Darla Henderson: When we started this journey and discussion with the community about a year and a half ago, very few ACS journals allowed preprints to be submitted to the journal. At this time, ca. 80% of ACS journals say yes to preprints – noting that not all policy documents are updated, those are in progress as we speak. JACS, Organic Letters, and Journal of Natural Products currently disallow preprints, and Journal of Chemical Education, Chemical Research in Toxicology are on a case by case type of basis (sometimes yes, other times no). Similarly, Chemical Reviews and Accounts of Chemical Research, currently both review-type journals, do not address preprints in their policies – in practice, there’s been no demand from their market to allow preprints.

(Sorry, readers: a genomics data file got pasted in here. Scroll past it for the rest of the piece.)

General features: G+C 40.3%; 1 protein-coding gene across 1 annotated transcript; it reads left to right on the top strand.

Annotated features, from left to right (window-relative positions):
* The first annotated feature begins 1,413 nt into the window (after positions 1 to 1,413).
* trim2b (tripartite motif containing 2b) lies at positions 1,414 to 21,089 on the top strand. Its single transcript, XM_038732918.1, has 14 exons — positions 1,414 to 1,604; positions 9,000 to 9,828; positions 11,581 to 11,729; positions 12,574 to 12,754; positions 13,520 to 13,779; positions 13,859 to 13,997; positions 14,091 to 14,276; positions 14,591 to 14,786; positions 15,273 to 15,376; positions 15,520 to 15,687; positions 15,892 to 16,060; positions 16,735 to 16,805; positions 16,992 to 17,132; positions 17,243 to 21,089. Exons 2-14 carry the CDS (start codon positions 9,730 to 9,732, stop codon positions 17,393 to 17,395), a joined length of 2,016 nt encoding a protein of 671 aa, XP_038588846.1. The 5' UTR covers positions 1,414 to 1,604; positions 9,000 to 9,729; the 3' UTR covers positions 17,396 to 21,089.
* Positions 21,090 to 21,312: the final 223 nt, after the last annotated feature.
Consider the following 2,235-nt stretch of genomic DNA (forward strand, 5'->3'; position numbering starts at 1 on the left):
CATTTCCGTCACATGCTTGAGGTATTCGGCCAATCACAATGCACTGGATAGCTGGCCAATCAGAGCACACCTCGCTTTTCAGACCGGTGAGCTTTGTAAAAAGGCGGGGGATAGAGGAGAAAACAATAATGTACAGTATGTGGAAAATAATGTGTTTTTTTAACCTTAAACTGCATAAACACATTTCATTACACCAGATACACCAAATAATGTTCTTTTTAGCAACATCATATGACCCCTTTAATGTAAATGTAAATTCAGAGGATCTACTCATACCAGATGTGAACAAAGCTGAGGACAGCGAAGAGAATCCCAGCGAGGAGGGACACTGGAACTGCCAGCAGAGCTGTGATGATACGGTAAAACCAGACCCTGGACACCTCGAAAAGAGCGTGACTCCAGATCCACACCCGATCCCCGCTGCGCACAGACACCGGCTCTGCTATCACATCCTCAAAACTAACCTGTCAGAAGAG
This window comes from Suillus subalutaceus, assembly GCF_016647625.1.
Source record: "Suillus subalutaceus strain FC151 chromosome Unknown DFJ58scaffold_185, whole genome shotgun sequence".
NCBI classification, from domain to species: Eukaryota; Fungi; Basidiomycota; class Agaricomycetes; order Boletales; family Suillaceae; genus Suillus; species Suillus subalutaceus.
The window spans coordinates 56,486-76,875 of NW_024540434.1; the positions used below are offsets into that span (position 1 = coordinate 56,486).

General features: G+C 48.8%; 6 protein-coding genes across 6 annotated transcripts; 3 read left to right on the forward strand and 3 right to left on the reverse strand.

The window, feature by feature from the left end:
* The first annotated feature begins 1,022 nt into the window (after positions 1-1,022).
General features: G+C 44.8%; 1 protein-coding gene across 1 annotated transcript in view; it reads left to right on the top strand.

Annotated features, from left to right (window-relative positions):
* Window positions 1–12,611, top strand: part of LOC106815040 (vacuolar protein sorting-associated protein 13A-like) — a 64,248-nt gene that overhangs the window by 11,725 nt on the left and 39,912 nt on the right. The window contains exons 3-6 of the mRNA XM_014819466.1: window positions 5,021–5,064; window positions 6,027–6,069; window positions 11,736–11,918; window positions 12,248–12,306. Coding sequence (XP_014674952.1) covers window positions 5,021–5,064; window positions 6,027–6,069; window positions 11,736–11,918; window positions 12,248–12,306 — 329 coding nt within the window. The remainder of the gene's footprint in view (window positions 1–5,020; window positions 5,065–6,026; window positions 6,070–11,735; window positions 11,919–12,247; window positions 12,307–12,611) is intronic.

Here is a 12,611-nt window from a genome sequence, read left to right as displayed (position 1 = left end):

The beauty of ACS is that when we say “community driven” we mean “community driven”. New journals are brought on by community demand, the Editor in Chief of each journal is a practicing researcher, a leader in the field who is identified, recruited, and recommended by a community “search” committee to the board of directors, the health of the journal editorially and how it is serving the community is evaluated at least every 5 years by a committee of community members. Editors of ACS journals as the representatives of the communities the journals serve, determine the content that is published in their journals. We respect that practice. We are working alongside all the Editors, teams, and journals to provide information and data about preprints, help identify questions outstanding, and advance those for discussion, and dig in to develop best practices around preprints that allow ChemRxiv to meet every chemistry community’s needs.